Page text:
Flash Fiction 2013: The Letter

The Letter

The Letter

Flash Fiction Friday 099: The Letter by Jane Risdon 2013

A Blast from the past – this was first published on Morgen Bailey’s Writing Blog:

I thought I’d share it again as I’ve been asked about it many times since.

Welcome to Flash Fiction Friday and the ninety-ninth piece in this series.

This week’s is a 450-worder by Jane Risdon.

This story will be podcasted in episode 32 (with three other stories) on Sunday 6th October.

Haunted by the neat sloping writing on the blue Basildon Bond paper which lay accusingly on her writing desk,

the old woman sat locked inside her thoughts. 

She couldn’t bear to pick the letter up to read it again, but there was no need really. 

The contents were not unexpected after-all. 

She’d been waiting nearly forty years for something like this to happen. 

And now it had.

Every knock at the door, every strange hand’s address on an envelope had filled her with such fear,

the like of which she could never share. 

She had never told.

The only reason she had an answering machine on her phone was so that she could screen her calls. 

Just in case. 

Now, there on the desk along with all her bills and other correspondence, the letter lay,

the words terrorising her silently across the darkening room.

She didn’t ask herself how or why. 

She knew the answers and had known this moment would come eventually, either in the form of a visit,

a phone call, or a letter. 

Forty birthdays had come and gone, and with each passing one she had agitated in case this time it would be the one;

the day when she would have to face her past.

Long ago she had put away the photo, the little sepia image now faded with age and fingering. 

There was nothing she could have done even if she had wanted to,

and she wasn’t even sure any longer if she had ever wanted to do anything.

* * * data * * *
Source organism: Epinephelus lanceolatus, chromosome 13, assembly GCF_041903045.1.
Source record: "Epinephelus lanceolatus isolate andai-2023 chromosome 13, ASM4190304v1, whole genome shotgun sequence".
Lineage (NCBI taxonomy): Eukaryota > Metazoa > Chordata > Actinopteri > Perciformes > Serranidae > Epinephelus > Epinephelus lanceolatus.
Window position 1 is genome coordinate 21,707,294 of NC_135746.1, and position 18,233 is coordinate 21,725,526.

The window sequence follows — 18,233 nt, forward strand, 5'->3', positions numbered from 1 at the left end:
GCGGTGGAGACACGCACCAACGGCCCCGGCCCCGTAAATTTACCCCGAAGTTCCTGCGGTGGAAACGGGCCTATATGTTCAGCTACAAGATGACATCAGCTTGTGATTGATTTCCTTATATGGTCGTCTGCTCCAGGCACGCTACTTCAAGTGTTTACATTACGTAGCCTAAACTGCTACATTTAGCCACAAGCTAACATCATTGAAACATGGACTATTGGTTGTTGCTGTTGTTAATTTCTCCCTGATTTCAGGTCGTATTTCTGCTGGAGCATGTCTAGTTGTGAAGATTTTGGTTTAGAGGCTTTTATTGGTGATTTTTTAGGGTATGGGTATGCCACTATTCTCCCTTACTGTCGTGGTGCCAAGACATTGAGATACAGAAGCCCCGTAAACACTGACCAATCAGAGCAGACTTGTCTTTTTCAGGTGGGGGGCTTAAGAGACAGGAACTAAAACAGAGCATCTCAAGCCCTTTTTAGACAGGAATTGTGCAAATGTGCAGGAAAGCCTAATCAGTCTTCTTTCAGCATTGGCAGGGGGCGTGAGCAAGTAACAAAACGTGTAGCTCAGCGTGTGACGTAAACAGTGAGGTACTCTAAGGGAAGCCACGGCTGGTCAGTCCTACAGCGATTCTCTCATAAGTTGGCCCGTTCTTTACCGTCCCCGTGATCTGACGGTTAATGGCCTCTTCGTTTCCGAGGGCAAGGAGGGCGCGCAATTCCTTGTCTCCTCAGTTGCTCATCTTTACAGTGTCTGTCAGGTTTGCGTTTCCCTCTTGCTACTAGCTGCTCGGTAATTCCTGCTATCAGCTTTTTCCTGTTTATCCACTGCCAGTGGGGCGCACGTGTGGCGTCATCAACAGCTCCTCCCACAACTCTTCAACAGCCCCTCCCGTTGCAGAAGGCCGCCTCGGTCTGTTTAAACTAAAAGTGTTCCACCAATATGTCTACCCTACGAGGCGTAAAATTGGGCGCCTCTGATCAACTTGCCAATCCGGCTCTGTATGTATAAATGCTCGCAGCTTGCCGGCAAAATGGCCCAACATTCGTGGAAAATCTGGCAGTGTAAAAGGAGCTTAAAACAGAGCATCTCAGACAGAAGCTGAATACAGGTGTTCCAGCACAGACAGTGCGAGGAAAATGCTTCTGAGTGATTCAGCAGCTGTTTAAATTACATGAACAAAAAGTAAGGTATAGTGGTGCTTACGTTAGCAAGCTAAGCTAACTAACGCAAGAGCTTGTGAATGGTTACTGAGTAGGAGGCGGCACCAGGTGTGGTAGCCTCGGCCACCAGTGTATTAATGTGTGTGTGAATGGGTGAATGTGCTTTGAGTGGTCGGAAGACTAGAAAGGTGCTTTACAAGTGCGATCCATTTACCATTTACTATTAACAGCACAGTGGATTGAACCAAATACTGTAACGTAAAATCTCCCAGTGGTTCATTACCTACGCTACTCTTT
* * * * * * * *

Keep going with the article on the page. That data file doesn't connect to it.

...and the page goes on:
At first it was not a matter of choice but necessity, but there had come a time,

many years later when she supposed she could have, possibly should have, tried.

Soon it would be over. 

Of course she could ignore the letter but that might force a visit, in person, without warning. 

She could pretend it had never arrived and feign ignorance if anyone queried its receipt. 

Her stricken mind tried to battle with her emotions. 

Part of her needed this to happen, craved it, and dreaded it, fought against it and longed for it.

Her tired faded eyes moved across the room to stare at the blue ghost beckoning her. 

A date and a time had been suggested and if she didn’t respond the writer would understand,

after all it must be an awful shock after so many years, but hoped that she would consent to a meeting,

without strings of course.

Without strings, the old woman mused. 

There were always strings, and there would always be strings. 

She sighed heavily, tears brimming as she stood and made her way over to the letter. 

She picked it up, reached for the telephone and dialled.


Morgen asked me what made me write this story, here is my reply:

For thirty odd years I’ve been researching and writing our family history.

I’ve made lots of contacts, discovering long-lost and distant relations along the way.

Out of the blue some years ago one of them – a distant cousin by marriage –

emailed me asking if a person who’d contacted him had any links to our family. 

They did not, but the story he told me was fascinating and involved two women having babies at the same time,

in a mother and baby home. 

They each became Godmother to the other’s child and then went their separate ways.

A letter arrived many years later from one of these children,

asking if there was anyone in his (the distant cousin’s) family tree who might be her mother.

She’d been adopted, and since the surname of her birth mother was similar to a distant relative of ours,

her request was forwarded to me to check my records too.

Sadly there wasn’t anyone matching her mother’s details.

The letter had an enclosure, another letter destined for this girl’s mother,

which she had asked be forwarded in the event she could be found. 

I started to wonder what it must be like to receive such a letter, decades afterwards,

from someone kept secret from everyone else for so long. 

What would that do to a family or someone alone? 

Would they ever meet?  What would that meeting be like? 

So, I wrote The Letter.  


I hope you enjoyed this story.  Do let me know.  Feedback is always valued and appreciated.

Categories: Blog

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  1. Oh, I remember this! It’s a great story, and I think one thing I like best about it is that it tells the back story without ‘info dumping.’ Just terrific, Jane!

    Liked by 1 person

    • Margot, thanks so much. I am glad you, liked it. I’ve been asked to post it again a few times and so thought I would. Your comments are, as ever, always appreciated and welcome. I am grinning now. Have a fab weekend. 🙂

      Liked by 1 person

Please leave a reply and comment - your input is really appreciated. Thanks, Jane

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